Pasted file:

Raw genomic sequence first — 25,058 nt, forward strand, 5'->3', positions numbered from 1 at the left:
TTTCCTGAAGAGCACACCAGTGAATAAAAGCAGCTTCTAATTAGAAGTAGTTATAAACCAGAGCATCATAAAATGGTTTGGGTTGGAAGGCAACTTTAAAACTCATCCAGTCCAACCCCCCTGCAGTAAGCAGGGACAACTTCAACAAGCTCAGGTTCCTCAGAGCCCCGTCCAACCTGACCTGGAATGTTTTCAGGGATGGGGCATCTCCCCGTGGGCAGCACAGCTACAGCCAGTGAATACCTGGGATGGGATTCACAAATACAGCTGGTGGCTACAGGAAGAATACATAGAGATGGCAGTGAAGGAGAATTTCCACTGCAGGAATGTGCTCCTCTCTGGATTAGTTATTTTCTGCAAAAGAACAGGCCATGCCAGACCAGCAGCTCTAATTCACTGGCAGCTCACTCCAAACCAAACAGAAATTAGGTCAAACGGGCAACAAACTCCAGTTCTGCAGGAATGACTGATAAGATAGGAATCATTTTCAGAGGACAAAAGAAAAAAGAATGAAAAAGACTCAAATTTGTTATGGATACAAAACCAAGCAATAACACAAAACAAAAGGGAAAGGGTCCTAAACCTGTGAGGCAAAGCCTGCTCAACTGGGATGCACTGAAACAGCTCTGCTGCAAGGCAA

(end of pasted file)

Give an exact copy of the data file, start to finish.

Raw genomic sequence first — 25,058 nt, forward strand, 5'->3', positions numbered from 1 at the left:
TTTCCTGAAGAGCACACCAGTGAATAAAAGCAGCTTCTAATTAGAAGTAGTTATAAACCAGAGCATCATAAAATGGTTTGGGTTGGAAGGCAACTTTAAAACTCATCCAGTCCAACCCCCCTGCAGTAAGCAGGGACAACTTCAACAAGCTCAGGTTCCTCAGAGCCCCGTCCAACCTGACCTGGAATGTTTTCAGGGATGGGGCATCTCCCCGTGGGCAGCACAGCTACAGCCAGTGAATACCTGGGATGGGATTCACAAATACAGCTGGTGGCTACAGGAAGAATACATAGAGATGGCAGTGAAGGAGAATTTCCACTGCAGGAATGTGCTCCTCTCTGGATTAGTTATTTTCTGCAAAAGAACAGGCCATGCCAGACCAGCAGCTCTAATTCACTGGCAGCTCACTCCAAACCAAACAGAAATTAGGTCAAACGGGCAACAAACTCCAGTTCTGCAGGAATGACTGATAAGATAGGAATCATTTTCAGAGGACAAAAGAAAAAAGAATGAAAAAGACTCAAATTTGTTATGGATACAAAACCAAGCAATAACACAAAACAAAAGGGAAAGGGTCCTAAACCTGTGAGGCAAAGCCTGCTCAACTGGGATGCACTGAAACAGCTCTGCTGCAAGGCAA